Just before Christmas break Unity launched their open beta for Unity 3.5. To kick things off they ran a competition to showcase the new Flash Exporter in their developer preview by asking game devs to build a game in two weeks that exports to Flash.
So instead of just kicking back and playing Skyrim all holidays as I’d planned, I tried to see if I could put together an entry for this competition and expand my knowledge of Unity as I went. The end result was this very simple prototype/proof-of-concept I’ve dubbed “Lap-a-thon” (for lack of a better name). You can check it out by clicking here.
The idea was to make a simple slot-car-esque game where player control their car’s acceleration while switching lanes to overtake and avoid obstacles. I only managed to implement about a quarter of the features and content I had planned but building the game was a lot of fun and I learnt a number of interesting things, including…
– Nice Art is Nice. I totally plundered the Asset Store for all the free/cheap art assets I used in the game. Which meant I barely had to rely on the dreaded “programmer art” at all. The game coud still use more polish but I’m just happy I didn’t have to name the game “Grey Box-a-thon”. It may sound dumb, but when my game looks nice I’m a lot more motivated to work on it.
– Regularly test your Flash builds! The Flash Exporter is clearly in beta and not perfect and some stuff just doesn’t work. While this probably another obvious statement I have to admit I found myself spending a whole bunch of time tracking down bugs that turned out to be caused by using features that just didn’t work with Flash. This could also be name “Read the Release Notes provided by Unity!” as that probably would have cut the time I spent in half.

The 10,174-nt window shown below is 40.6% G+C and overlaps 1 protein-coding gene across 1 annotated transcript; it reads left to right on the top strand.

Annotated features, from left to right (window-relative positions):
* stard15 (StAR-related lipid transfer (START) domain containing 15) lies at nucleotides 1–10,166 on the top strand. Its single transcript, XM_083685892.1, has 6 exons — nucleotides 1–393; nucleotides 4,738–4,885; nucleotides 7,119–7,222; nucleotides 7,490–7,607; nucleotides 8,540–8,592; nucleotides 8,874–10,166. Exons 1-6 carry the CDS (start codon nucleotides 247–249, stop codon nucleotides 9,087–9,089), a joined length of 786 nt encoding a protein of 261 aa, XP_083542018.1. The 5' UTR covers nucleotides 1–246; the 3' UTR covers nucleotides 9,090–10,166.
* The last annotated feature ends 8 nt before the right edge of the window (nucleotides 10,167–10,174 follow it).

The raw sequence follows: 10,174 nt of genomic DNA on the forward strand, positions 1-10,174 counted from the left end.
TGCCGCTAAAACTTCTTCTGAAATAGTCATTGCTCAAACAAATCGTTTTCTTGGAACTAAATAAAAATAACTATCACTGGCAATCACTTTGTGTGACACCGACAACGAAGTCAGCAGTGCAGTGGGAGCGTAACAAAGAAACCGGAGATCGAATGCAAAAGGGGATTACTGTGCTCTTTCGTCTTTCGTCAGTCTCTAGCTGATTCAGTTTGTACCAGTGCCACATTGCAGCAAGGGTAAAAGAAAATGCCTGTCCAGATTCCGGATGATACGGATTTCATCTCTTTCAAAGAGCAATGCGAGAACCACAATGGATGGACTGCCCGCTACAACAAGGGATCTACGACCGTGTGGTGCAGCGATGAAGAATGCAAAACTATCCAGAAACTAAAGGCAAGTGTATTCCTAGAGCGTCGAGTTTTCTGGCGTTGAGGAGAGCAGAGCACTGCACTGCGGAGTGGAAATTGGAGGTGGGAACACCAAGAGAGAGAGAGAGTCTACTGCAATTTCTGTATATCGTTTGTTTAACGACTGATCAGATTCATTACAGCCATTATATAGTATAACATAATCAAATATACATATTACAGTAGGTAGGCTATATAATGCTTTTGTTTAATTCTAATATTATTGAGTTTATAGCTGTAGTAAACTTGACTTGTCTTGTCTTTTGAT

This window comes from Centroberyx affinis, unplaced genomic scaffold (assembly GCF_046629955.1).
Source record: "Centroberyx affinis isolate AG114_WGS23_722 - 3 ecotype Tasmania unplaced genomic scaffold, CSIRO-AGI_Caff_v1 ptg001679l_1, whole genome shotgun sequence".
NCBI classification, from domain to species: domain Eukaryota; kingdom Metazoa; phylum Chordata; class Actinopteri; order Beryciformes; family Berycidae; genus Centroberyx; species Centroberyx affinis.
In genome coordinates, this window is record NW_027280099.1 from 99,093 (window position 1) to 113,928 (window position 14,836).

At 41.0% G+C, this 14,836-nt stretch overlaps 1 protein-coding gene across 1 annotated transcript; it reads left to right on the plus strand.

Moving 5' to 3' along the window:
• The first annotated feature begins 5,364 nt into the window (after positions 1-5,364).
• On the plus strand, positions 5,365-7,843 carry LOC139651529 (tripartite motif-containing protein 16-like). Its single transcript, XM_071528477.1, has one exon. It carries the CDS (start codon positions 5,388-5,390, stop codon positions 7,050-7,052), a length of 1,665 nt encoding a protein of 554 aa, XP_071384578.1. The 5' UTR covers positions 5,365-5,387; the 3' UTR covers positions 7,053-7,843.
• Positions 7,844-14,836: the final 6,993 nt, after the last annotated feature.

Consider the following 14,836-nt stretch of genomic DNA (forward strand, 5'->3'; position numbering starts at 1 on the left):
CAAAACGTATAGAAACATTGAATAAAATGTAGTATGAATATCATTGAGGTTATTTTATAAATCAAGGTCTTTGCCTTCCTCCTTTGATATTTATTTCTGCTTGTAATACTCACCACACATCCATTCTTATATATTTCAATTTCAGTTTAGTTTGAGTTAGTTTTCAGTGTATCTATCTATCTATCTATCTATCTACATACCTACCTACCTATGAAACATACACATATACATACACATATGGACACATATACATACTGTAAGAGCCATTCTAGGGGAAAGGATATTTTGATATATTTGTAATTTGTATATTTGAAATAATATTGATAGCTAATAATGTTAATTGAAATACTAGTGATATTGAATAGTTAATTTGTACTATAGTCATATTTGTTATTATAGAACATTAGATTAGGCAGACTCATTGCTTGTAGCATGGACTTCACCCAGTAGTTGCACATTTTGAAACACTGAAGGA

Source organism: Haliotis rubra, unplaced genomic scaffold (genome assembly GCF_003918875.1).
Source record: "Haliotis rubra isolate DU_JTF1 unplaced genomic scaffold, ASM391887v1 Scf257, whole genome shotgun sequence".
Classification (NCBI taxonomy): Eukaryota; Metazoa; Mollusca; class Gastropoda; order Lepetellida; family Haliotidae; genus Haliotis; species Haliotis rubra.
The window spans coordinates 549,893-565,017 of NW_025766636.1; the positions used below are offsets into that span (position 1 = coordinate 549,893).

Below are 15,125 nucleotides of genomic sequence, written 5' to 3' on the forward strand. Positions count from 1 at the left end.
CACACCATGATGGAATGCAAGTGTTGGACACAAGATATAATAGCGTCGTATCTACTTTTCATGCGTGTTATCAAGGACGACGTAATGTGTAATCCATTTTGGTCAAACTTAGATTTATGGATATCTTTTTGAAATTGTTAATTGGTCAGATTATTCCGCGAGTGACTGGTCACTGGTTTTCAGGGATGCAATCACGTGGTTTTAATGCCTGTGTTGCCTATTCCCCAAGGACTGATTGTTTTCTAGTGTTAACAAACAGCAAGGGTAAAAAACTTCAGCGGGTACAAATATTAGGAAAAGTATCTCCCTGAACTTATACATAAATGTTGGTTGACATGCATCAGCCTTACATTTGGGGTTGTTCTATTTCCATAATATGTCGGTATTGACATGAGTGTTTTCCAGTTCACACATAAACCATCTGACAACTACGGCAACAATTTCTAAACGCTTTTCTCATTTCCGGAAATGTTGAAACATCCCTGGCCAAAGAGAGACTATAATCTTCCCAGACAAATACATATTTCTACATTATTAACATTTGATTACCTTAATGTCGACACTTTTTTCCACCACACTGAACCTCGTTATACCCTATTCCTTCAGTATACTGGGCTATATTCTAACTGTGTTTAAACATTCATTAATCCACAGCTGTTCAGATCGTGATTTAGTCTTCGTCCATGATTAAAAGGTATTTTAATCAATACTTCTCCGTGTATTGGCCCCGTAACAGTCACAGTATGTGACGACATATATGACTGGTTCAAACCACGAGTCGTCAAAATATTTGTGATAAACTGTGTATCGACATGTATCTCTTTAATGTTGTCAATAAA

– Planning == Prioritisation. One of the things I’d really wish I’d done when I started was sit down and brutally prioritised the features I wanted to implement down to a few core things and either cut the rest or at least put them in order of importance. As it was I sort of winged it as I went (hey I was on holiday!) and really only started cutting features as the deadline loomed. Hence I found myself focusing on things I thought were easy instead things that were probably essential or at least more important. This is probably why Lap-A-Thon has a fancy-but-ultimately-useless title screen, yet no sound or music.
Regardless of mistakes made and the hi-jacking of my own holidays (I skipped out on a day at the beach to develop), I enjoyed the challenge and look forward to seeing if I can apply what I’ve learned at the Global Game Jam on January 27th!